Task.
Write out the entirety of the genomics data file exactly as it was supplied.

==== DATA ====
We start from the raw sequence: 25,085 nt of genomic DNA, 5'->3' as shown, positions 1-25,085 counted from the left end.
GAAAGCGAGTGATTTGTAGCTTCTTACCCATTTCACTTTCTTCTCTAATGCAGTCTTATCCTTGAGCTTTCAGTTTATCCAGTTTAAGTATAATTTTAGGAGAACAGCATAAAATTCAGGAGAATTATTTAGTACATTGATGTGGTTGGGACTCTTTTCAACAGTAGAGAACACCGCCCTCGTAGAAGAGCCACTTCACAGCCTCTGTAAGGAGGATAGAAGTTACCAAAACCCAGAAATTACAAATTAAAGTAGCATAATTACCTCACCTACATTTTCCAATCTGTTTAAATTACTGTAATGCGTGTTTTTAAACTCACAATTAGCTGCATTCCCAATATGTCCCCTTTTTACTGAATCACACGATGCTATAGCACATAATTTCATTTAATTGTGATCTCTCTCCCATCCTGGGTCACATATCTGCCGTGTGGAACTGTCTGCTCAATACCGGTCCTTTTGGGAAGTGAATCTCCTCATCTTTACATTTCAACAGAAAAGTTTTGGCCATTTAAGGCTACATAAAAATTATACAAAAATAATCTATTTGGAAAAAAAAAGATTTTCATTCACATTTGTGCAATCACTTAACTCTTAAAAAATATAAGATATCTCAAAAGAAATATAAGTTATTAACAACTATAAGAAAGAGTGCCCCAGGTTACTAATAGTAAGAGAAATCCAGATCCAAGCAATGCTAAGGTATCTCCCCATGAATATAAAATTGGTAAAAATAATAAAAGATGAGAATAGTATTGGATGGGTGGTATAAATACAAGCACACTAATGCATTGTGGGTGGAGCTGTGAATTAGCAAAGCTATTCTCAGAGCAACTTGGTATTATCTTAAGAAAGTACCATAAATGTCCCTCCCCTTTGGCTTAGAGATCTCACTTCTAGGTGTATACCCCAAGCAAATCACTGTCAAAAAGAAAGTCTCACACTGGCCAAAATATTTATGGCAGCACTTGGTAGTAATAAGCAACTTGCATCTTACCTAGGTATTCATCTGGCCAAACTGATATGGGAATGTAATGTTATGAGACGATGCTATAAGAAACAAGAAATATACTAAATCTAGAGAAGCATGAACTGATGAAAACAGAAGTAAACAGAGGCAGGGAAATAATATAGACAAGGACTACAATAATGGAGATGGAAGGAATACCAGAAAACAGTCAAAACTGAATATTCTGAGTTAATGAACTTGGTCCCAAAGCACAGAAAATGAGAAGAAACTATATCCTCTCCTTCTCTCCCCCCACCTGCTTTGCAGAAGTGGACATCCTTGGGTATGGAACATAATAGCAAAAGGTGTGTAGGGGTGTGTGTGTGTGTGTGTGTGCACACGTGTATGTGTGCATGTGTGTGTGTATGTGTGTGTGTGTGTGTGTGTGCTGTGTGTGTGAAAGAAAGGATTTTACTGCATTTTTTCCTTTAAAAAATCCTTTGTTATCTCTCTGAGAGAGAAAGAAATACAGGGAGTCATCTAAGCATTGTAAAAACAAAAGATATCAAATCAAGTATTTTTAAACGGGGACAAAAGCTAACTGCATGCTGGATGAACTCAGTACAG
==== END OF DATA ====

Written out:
We start from the raw sequence: 25,085 nt of genomic DNA, 5'->3' as shown, positions 1-25,085 counted from the left end.
GAAAGCGAGTGATTTGTAGCTTCTTACCCATTTCACTTTCTTCTCTAATGCAGTCTTATCCTTGAGCTTTCAGTTTATCCAGTTTAAGTATAATTTTAGGAGAACAGCATAAAATTCAGGAGAATTATTTAGTACATTGATGTGGTTGGGACTCTTTTCAACAGTAGAGAACACCGCCCTCGTAGAAGAGCCACTTCACAGCCTCTGTAAGGAGGATAGAAGTTACCAAAACCCAGAAATTACAAATTAAAGTAGCATAATTACCTCACCTACATTTTCCAATCTGTTTAAATTACTGTAATGCGTGTTTTTAAACTCACAATTAGCTGCATTCCCAATATGTCCCCTTTTTACTGAATCACACGATGCTATAGCACATAATTTCATTTAATTGTGATCTCTCTCCCATCCTGGGTCACATATCTGCCGTGTGGAACTGTCTGCTCAATACCGGTCCTTTTGGGAAGTGAATCTCCTCATCTTTACATTTCAACAGAAAAGTTTTGGCCATTTAAGGCTACATAAAAATTATACAAAAATAATCTATTTGGAAAAAAAAAGATTTTCATTCACATTTGTGCAATCACTTAACTCTTAAAAAATATAAGATATCTCAAAAGAAATATAAGTTATTAACAACTATAAGAAAGAGTGCCCCAGGTTACTAATAGTAAGAGAAATCCAGATCCAAGCAATGCTAAGGTATCTCCCCATGAATATAAAATTGGTAAAAATAATAAAAGATGAGAATAGTATTGGATGGGTGGTATAAATACAAGCACACTAATGCATTGTGGGTGGAGCTGTGAATTAGCAAAGCTATTCTCAGAGCAACTTGGTATTATCTTAAGAAAGTACCATAAATGTCCCTCCCCTTTGGCTTAGAGATCTCACTTCTAGGTGTATACCCCAAGCAAATCACTGTCAAAAAGAAAGTCTCACACTGGCCAAAATATTTATGGCAGCACTTGGTAGTAATAAGCAACTTGCATCTTACCTAGGTATTCATCTGGCCAAACTGATATGGGAATGTAATGTTATGAGACGATGCTATAAGAAACAAGAAATATACTAAATCTAGAGAAGCATGAACTGATGAAAACAGAAGTAAACAGAGGCAGGGAAATAATATAGACAAGGACTACAATAATGGAGATGGAAGGAATACCAGAAAACAGTCAAAACTGAATATTCTGAGTTAATGAACTTGGTCCCAAAGCACAGAAAATGAGAAGAAACTATATCCTCTCCTTCTCTCCCCCCACCTGCTTTGCAGAAGTGGACATCCTTGGGTATGGAACATAATAGCAAAAGGTGTGTAGGGGTGTGTGTGTGTGTGTGTGTGCACACGTGTATGTGTGCATGTGTGTGTGTATGTGTGTGTGTGTGTGTGTGTGCTGTGTGTGTGAAAGAAAGGATTTTACTGCATTTTTTCCTTTAAAAAATCCTTTGTTATCTCTCTGAGAGAGAAAGAAATACAGGGAGTCATCTAAGCATTGTAAAAACAAAAGATATCAAATCAAGTATTTTTAAACGGGGACAAAAGCTAACTGCATGCTGGATGAACTCAGTACAG